Pitch Fest Wednesday, Aug. 20th
by Ben Yennie
A lot of people ask me about what it takes to get films funded, and projects made. While there are a lot of things that answer this question, the most important thing that seems to be the hardest to get is the budget to actually make the film happen. There are a lot of filmmakers that think all you need to get films funded is a good script. This couldn’t be further from the truth. I don’t mean to crush your artistic dreams, but there are a lot of people with good scripts out there, and nowhere near enough money to shoot all of them.
So how do you get a film funded? Well, one of the first concrete steps a producer can take is to write a solid business plan. But that’s not the most important thing. The most important thing is a solid pitch. Pitching is something that scares the hell out of almost every producer, but there are few skills more important than a good pitch. How do you know if a pitch is good? Well luckily, our friends over at Producer Foundry have your back.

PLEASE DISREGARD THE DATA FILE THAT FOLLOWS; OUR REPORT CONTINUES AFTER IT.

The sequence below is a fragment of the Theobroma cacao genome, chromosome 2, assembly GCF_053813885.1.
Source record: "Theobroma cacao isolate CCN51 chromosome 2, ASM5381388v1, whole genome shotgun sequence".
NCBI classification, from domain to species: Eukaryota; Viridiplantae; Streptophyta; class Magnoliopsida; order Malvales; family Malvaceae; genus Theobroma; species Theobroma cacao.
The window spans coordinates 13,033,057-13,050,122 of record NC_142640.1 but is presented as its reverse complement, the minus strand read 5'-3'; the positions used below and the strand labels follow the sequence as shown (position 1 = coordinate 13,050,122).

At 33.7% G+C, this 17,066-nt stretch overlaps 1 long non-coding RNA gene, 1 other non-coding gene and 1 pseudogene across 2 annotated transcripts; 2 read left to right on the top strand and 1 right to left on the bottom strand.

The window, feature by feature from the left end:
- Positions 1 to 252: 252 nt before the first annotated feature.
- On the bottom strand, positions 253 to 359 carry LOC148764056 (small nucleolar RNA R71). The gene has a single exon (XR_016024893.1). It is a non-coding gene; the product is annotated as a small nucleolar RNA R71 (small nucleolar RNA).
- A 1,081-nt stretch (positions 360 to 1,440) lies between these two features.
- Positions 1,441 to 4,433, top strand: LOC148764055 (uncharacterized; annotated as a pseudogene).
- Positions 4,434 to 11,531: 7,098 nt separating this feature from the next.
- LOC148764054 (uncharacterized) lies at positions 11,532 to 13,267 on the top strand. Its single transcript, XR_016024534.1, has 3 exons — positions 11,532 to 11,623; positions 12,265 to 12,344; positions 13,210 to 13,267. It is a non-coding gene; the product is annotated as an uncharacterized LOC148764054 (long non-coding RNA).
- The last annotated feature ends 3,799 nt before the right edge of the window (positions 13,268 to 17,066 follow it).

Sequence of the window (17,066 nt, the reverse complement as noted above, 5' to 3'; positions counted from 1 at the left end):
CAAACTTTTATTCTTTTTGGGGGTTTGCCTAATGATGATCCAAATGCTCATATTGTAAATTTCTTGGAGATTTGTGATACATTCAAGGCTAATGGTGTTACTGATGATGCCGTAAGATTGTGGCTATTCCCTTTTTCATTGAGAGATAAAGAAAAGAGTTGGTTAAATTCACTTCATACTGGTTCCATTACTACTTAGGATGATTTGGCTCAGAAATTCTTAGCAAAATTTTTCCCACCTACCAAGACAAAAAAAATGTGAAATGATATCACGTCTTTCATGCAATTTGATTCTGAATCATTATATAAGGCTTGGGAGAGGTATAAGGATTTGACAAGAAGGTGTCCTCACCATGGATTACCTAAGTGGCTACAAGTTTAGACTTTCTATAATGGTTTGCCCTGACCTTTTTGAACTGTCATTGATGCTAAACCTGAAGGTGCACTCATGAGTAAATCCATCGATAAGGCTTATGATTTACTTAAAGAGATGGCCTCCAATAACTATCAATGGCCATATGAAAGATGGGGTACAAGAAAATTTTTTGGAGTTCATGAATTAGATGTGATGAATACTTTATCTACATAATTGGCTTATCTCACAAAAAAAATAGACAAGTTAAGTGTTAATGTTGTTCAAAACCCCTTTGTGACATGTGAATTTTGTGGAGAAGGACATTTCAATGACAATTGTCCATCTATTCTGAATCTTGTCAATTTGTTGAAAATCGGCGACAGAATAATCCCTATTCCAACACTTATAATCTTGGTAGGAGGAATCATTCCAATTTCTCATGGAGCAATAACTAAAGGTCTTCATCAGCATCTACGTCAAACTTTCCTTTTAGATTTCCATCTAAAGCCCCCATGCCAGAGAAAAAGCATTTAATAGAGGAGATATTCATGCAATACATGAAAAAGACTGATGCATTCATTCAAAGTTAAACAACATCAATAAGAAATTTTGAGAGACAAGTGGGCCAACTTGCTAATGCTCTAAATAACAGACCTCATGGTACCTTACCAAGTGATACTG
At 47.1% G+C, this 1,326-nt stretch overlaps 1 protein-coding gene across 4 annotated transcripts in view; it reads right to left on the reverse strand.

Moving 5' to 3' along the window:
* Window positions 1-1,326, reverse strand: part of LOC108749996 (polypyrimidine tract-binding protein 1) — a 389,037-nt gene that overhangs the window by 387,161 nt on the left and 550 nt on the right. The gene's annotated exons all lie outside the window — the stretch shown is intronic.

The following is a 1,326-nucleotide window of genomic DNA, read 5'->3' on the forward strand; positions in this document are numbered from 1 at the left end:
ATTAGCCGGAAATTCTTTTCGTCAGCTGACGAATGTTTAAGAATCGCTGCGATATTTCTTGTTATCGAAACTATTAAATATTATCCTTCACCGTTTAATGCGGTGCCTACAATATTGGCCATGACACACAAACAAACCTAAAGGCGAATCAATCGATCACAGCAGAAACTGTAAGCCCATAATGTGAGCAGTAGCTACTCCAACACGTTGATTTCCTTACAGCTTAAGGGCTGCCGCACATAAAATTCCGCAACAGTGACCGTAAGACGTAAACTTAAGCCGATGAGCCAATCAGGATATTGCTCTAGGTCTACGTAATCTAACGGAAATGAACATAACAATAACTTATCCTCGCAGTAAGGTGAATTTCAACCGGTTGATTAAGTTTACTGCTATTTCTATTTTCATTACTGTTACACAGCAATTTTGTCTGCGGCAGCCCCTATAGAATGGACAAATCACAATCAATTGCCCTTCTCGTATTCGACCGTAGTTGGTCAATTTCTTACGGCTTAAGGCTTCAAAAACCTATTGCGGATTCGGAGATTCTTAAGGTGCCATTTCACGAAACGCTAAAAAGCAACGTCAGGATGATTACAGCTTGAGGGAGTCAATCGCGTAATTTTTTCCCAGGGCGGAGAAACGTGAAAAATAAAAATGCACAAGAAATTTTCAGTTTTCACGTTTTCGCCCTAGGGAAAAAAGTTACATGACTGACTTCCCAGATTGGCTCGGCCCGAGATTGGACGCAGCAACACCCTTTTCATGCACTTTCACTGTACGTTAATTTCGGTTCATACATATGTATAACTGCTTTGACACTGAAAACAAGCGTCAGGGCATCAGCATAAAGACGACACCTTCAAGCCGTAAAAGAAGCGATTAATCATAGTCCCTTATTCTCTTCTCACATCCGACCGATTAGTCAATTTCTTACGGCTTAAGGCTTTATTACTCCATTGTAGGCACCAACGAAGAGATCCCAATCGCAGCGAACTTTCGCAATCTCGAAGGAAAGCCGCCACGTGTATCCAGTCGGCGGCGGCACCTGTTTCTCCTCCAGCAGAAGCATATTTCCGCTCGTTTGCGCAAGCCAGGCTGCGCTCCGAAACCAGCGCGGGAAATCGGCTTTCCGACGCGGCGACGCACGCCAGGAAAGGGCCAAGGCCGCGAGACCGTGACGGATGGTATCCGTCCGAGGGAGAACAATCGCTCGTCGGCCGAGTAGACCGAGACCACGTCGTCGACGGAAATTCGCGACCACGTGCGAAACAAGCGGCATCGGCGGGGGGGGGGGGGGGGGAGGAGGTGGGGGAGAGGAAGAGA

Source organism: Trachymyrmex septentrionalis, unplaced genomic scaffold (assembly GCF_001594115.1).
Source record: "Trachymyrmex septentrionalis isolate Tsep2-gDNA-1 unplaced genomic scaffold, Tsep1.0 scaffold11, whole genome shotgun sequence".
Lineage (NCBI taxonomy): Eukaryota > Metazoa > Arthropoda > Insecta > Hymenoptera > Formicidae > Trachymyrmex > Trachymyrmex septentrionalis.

The Producer Foundry is putting on their first Pitch Panel in just over a week, and there are still a few spots left for people to get all important feedback for their pitches. The panel is superb. They’ve got Debbie Brubaker, Produciton Manager of Woody Allen’s Blue Jasmine on to give the feasibility of the budget, Christine Dewey of RoCo Films on to evaluate the distribution strategy, George Korpas, experience tech industry investment connector and former member of Film Angels on to evaluate the strength of the pitch from an investor’s standpoint, and Gary Tomchuk, who’s spent decades building companies in both the tech and media spheres on to act as a balance.
You only get one shot with an investor, and this is feedback that could mean the difference between burning a high value contact and getting your project funded. Better act fast, space is limited. Since out friends at the Producer Foundry are awesomely generous people, they’ve offered everyone at Pictoclik a 20% discount. Better act fast, the event is close to selling out, and we’re not sure when there will be another one.
So get your ticket now. More than half the seats are gone, and they’re going fast so best get your ticket before they sell out. If you have any questions about the pitch process, feel free to email the organizer, Ben, at .